Cristiano Ronaldo’s tendinosis is not going to go away over the next four weeks. If the nature of the ailment alone didn’t convince you, consider what happened today in training. The Real Madrid star, who has been hampered by the problem throughout his preparation for the 2014 World Cup, was forced to leave the Seleccao’s session early, his left knee wrapped in ice as he departed.
Portugal opens their World Cup Monday against Group G favorites Germany before facing the United States the following Sunday. The team’s final group stage match is against Ghana on June 26.
With a health Ronaldo, Portugal is favored to get out of the group. Without him, there isn’t much that separates them from the United States or Ghana. In this in between state — where nobody knows if, how much, or at what level Ronaldo will play — it’s almost impossible to assess whether Paulo Bento’s team will be able to survive the World Cup’s deepest group.
From the Associated Press:
Ronaldo trained with the rest of the team for about 15-20 minutes doing physical exercises but then did not take part in the rest of the session with full ball drills.
Instead, he stretched on his own and signed a few shirts for fans before going to sit on the bench. When he left, he had an ice pack over his left knee.
[ MORE: Soccerly cover the World Cup ]
For hardcore U.S. and Ghana fans, this is obviously good if unfortunate news. For the rest of the world, not so much. The potential for one of the game’s biggest stars to struggle through the World Cup takes a little away from the sport’s marquee event.
In some ways, all managers are the same: intelligent football men messing around with the puzzle that is winning matches.
But to listen to Jurgen Klopp’s introductory press conference is to get a different view. While some managers sound like they create the puzzles, or even create the game itself, Klopp speaks of the challenge with reverence.
[ MORE: Klopp unveiled as “the Normal One” ]
In other words, it seems unlikely we will be hearing him utter phrases designed at painting himself as a Picasso of the pitch, rather that of a museum curator.
For example, here’s the new Liverpool boss on the club’s history.
From JPW on Merseyside:
“Twenty-five years ago [since the last league title] is a long time,” Klopp said. “History is only the base for us, [we shouldn’t] keep the history in our backpack all day. I want to see the first step next week and not always compare with other times. This is a great club with big potential. Everything is there. Let’s try to start a new way. Everything is different – I don’t know it all but I’m a pretty good listener.”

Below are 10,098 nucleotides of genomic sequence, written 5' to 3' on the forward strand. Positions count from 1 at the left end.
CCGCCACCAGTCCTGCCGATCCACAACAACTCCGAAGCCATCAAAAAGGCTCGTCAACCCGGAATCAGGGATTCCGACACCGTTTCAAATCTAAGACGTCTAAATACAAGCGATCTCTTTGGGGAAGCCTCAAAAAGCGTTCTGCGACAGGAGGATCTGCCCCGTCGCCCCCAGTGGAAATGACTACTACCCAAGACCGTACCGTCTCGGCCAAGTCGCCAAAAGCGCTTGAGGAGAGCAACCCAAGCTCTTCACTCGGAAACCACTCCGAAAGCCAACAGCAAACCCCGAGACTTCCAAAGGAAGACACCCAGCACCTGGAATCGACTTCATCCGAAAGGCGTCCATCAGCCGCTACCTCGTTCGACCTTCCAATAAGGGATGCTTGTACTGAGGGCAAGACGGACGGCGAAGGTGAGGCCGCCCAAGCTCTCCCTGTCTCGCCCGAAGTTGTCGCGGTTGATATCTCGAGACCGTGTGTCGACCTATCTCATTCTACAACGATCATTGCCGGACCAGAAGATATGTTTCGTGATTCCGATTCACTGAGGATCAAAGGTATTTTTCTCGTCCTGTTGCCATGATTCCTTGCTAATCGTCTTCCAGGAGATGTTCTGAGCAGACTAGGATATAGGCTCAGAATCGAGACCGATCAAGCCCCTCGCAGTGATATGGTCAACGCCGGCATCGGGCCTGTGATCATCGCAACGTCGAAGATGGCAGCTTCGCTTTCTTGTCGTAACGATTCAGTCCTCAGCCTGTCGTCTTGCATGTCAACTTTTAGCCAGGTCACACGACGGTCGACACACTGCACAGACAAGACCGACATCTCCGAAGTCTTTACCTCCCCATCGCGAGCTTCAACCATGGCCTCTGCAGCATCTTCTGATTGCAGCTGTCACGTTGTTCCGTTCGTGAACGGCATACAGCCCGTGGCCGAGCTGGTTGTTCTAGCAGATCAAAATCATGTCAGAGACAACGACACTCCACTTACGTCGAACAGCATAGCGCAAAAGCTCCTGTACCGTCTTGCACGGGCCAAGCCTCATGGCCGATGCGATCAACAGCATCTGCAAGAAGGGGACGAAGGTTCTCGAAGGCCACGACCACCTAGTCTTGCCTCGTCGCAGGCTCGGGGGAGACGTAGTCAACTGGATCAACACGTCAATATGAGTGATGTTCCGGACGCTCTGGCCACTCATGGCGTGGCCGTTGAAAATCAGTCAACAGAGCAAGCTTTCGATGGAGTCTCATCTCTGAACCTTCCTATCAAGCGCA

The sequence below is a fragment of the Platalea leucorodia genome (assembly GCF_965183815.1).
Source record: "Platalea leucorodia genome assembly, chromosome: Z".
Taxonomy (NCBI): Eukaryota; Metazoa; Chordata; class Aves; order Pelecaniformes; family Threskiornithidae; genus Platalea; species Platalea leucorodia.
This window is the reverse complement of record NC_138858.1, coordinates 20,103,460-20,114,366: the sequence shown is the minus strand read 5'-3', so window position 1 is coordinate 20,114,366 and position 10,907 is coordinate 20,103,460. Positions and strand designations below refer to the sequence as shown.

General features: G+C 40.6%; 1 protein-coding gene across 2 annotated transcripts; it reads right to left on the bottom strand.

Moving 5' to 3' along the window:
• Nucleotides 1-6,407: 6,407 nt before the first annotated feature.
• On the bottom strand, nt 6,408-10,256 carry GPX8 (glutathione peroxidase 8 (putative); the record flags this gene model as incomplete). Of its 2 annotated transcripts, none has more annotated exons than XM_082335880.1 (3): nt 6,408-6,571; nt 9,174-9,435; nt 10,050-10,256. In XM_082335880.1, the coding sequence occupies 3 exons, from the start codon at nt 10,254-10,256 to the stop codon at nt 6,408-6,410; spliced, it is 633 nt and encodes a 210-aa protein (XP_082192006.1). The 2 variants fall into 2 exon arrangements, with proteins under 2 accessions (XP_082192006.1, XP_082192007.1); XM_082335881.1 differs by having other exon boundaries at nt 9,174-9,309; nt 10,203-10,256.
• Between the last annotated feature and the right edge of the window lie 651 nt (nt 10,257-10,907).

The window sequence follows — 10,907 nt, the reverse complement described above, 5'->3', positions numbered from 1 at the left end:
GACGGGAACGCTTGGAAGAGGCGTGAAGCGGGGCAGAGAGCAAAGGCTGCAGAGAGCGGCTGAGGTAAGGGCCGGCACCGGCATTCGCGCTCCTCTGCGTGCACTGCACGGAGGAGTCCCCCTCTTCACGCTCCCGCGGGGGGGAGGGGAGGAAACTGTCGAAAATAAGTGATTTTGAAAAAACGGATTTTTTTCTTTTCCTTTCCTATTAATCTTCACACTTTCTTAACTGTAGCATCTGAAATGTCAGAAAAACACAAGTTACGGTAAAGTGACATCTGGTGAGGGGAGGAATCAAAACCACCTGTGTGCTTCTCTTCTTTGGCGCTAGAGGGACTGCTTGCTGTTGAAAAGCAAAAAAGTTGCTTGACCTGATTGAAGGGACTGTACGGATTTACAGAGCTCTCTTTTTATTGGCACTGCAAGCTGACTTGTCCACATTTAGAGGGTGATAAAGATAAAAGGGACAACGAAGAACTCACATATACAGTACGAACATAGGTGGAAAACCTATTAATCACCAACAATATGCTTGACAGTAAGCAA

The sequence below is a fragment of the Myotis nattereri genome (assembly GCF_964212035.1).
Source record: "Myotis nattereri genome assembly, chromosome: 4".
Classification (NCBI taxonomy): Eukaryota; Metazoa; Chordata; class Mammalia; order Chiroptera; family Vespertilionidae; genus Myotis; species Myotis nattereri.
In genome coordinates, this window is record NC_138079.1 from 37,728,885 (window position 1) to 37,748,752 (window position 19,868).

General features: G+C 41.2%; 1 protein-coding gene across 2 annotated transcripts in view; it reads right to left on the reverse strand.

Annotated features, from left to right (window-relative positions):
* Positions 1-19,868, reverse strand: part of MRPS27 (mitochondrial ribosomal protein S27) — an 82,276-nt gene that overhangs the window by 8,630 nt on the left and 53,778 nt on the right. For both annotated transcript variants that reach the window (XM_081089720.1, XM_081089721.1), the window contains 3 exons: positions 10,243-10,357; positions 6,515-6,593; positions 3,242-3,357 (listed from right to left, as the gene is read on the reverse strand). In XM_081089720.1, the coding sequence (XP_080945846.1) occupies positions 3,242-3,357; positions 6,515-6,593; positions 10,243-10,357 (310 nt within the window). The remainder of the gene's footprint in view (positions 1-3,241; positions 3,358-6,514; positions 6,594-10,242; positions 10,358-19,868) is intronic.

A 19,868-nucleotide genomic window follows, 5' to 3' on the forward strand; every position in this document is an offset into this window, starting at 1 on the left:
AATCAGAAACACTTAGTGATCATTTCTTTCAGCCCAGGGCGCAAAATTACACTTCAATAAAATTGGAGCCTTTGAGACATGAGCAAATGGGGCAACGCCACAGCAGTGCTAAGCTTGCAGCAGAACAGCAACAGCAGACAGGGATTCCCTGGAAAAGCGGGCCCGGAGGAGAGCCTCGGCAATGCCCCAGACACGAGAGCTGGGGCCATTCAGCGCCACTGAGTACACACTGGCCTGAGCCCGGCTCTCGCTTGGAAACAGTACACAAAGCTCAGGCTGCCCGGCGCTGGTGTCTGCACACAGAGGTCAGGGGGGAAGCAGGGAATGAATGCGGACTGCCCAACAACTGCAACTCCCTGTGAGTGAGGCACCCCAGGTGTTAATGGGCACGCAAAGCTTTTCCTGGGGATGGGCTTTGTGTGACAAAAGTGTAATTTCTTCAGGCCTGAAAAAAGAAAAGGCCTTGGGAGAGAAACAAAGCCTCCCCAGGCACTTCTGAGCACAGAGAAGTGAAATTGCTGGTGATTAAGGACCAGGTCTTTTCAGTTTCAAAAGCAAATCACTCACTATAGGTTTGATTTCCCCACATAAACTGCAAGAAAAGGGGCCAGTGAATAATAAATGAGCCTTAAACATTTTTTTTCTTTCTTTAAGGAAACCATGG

The “normal one” speaks like an honor student, not the know-it-all professor demanding students regurgitate facts from the book he wrote and tossed on the syllabus.
And perhaps this is the manner in which the Reds will add a new, positive chapter to their storied history.
Broadcaster and New York soccer hero Shep Messing caused quite a stir with his comments during the Red Bulls/Impact match on Wednesday, and those words have cause plenty of reaction in MLS.
If you missed it, Messing claims that New York City FC is ready to move on from Jason Kreis after just one season, and that Seattle coach Sigi Schmid is set to swap jobs with the NYC boss.
Messing also claims that Caleb Porter could end his disappointing run in Portland to head back to college soccer.
Kreis and Schmid disagree. The latter says he loves the Sounders and is committed to bringing an MLS Cup to Seattle. Kreis was just flabbergasted.
“I was watching the game last night, and it caught me completely by surprise. I thought that was an absolutely ludicrous statement and unfounded,” Kreis said after training Thursday. “I have no knowledge of that information at all, and I kind of scratch my head because at the end of the day I’m very happy here.”
So is there any truth here? The Porter part makes sense, especially if the Timbers fail to make the postseason again and the brash coach wishes to go back to a place where he’s had success.
As for Schmid and Kreis, that’s a curious one. Maybe NYC’s star studded roster would like a change, and Schmid has more success with big egos. And Kreis would thrive just about anywhere, but why would NYC ditch a man who built this from scratch? They’ve invested so much in the ex-RSL legend.